It was terrifying because there’s a 12-page dinner sequence, in which nobody even moves from their seat. And that kept me up. Because how do you do that? It’s a director’s nightmare. How do I keep this thing interesting for 12 minutes, and nobody’s moving? The good news is the scene as a piece of writing is spectacular. And what happens at the end of it, you don’t see coming. But the challenge of creating a visual scheme that evolves, as the scene is evolving, identifying where the gear shifts are, and making sure visually, where is the camera. The camera has been outside the table. Now, the camera is inside the table looking out, because of this thing that somebody said and the tenor of the room has shifted.

I had to keep coming up with [set-ups] and moves but keep it invisible. The audience just has to be locked into the characters. There’s this new app called – there was a discussion about how to pronounce this – C-A-D-R-A-G-E. It’s a sort of app in which you tell it, “I’m shooting on this camera. I’m using these lenses, and this is the shape of the frame.” And then you can see an exact replication of that. With your phone, you can either shoot video or take a still. So I brought in the cast and spent several hours. The first thing I did was think of every angle I can think of that is good, that feels appropriate for a film like this. So that turned out to be 82 separate compositions. I printed them all out, sat down with the scene and started building it. “Okay, for the first three pages, this is the plan. Next three pages, this, then we move to this.” Because there’s no universe in which I’m going to shoot 12 pages of 82 setups. That’s not fair to the actors. I should know where the cuts are coming.

You mentioned Black Bag is a love story. People still talk about Out of Sight as an example of this perfect chemistry and how that just makes sex scenes so believable, but this doesn’t happen very often.

Well, I think they confuse physical sexuality with love and romance. And they think, “Oh, if you’re making a sexy movie, there has to be sex in it.” I’m like, “No.” We all know how that part works, what’s different in every case is everything that led up to that and everything that comes after that. That’s where your individual experience and issues come out. Part of the point could be you have two people that while they’re engaged in sex, are able to escape their lives in a way that they find very intoxicating. And it turns out the problem is what’s happening when they’re not having sex. That’s an interesting approach to something. So I think it’s just a very superficial take on what love is, what a relationship is.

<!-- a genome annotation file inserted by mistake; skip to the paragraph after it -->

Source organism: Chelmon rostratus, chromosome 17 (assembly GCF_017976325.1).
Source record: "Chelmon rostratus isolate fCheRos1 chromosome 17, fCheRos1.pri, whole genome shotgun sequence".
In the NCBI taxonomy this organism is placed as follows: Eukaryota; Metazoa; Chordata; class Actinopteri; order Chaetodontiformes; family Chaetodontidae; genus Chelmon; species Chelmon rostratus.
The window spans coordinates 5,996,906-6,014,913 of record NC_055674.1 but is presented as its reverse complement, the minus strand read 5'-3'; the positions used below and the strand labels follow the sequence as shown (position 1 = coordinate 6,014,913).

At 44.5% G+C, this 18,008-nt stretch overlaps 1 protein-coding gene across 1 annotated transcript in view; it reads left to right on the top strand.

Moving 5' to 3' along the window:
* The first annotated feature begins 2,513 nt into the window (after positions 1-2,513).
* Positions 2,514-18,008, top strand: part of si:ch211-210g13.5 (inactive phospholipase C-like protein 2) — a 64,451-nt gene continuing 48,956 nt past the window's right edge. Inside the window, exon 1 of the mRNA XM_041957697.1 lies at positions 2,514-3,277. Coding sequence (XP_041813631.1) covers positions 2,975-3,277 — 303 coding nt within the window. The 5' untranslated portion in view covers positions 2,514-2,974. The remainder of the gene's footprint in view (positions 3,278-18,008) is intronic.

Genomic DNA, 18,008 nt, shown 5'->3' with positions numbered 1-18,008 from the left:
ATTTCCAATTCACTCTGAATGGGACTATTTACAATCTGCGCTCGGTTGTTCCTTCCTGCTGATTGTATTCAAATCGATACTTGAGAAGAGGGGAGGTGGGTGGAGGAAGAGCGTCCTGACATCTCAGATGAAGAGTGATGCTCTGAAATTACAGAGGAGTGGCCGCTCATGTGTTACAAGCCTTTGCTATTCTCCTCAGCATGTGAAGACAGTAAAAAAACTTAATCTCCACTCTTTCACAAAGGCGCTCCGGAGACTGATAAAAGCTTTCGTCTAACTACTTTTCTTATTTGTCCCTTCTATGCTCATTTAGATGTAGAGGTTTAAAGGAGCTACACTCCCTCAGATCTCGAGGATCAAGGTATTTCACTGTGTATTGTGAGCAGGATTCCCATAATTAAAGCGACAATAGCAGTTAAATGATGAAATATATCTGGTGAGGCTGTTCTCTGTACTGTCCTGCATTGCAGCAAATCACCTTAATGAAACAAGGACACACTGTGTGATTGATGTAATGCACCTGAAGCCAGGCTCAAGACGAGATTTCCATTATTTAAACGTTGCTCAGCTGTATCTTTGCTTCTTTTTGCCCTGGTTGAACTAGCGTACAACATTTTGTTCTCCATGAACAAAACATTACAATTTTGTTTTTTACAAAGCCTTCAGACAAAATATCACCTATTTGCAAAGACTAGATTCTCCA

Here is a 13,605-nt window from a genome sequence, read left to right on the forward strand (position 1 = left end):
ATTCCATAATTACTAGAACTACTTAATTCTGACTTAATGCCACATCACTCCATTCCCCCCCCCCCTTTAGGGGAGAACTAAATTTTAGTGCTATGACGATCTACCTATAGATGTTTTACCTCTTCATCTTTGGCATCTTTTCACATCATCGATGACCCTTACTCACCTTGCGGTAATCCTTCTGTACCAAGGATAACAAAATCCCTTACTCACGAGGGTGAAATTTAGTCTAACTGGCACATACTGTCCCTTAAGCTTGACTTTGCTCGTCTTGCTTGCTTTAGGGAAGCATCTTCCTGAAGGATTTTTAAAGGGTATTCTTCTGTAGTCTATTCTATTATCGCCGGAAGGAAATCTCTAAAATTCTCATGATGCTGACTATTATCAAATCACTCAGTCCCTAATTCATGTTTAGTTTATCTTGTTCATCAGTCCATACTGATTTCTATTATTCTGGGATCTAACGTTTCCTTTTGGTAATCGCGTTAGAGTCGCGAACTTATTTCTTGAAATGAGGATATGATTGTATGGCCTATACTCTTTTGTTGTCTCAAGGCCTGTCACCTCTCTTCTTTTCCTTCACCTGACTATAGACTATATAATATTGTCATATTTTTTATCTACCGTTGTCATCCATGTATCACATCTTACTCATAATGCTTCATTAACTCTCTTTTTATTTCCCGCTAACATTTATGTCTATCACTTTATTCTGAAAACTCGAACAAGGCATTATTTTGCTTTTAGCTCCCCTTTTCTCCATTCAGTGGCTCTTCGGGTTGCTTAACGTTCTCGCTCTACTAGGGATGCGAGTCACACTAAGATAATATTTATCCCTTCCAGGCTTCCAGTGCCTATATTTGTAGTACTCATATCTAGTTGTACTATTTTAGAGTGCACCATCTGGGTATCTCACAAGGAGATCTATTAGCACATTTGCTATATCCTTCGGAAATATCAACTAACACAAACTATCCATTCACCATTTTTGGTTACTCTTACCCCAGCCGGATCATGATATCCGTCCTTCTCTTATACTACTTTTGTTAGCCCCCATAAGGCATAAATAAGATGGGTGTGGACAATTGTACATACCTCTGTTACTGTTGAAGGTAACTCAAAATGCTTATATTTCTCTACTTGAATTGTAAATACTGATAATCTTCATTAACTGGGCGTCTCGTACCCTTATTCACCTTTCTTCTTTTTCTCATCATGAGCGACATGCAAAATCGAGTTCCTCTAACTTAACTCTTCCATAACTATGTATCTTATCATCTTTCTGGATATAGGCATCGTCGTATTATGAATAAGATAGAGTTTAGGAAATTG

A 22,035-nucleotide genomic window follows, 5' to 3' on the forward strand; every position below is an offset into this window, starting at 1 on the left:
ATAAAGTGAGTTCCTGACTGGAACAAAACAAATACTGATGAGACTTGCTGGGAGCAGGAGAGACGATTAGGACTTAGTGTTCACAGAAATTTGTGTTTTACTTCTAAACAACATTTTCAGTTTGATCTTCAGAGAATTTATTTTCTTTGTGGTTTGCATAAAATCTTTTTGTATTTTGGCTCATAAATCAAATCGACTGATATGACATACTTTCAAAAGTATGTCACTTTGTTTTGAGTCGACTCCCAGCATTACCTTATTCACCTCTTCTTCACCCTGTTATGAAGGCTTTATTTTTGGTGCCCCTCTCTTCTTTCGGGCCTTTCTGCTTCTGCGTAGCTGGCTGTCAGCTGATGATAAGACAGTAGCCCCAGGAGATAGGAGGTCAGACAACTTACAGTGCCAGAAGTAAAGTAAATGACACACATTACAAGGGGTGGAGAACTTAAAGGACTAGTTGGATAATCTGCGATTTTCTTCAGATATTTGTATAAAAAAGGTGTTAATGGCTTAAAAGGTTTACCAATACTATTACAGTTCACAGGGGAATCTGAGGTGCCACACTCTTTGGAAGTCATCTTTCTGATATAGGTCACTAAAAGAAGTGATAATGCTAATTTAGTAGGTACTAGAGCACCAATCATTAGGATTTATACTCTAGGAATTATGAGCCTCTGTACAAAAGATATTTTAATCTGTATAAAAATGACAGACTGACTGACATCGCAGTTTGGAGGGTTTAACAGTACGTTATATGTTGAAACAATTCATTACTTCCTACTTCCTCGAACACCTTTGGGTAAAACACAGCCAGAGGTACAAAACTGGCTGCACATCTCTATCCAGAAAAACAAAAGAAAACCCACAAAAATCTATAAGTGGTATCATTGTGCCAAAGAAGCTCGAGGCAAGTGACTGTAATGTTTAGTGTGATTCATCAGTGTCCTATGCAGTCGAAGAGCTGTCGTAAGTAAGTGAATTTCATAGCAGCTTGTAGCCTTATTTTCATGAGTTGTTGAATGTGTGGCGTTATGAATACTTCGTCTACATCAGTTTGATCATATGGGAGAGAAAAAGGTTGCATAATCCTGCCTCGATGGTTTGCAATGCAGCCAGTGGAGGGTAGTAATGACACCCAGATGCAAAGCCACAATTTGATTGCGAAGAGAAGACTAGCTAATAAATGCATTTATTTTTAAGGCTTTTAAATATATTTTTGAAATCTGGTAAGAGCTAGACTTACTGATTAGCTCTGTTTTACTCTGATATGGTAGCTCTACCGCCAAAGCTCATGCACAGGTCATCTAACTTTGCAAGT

For all that Cate Blanchett has done through her career – playing Elves, nefarious psychologists, maniacal music conductors and more – she’s rarely had the chance to go in all-guns-blazing. But that changes with Borderlands. Blanchett leads the cast of Eli Roth’s long-awaited video game adaptation, playing gun-toting space-outlaw Lilith – the leader of a ragtag crew on a deadly mission, heading to her home planet of Pandora. And as it turned out, it was something she enjoyed immensely. “The gun-slinging stuff was so much fun,” Blanchett tells Empire.

It might not be the sort of role you expect Blanchett to play. But that, she says, was part of the appeal. “The crazy asks are usually the things I gravitate towards; the things I could never conceive of,” she explains. “I think there also may have been a little Covid madness — I was spending a lot of time in the garden, using the chainsaw a little too freely. My husband said, ‘This film could save your life.’” To get prepared, she delved head-first into the Borderlands games. “My thumbs can barely control a phone, but I bought a PS5 and we played each other,” she says. “I wanted to know the limits of the game and what fans loved about the character. I got really absorbed in that whole world. The cosplayers. The YouTube make-up tutorials.”

Sources: TIFF, THR, Indiewire, Empire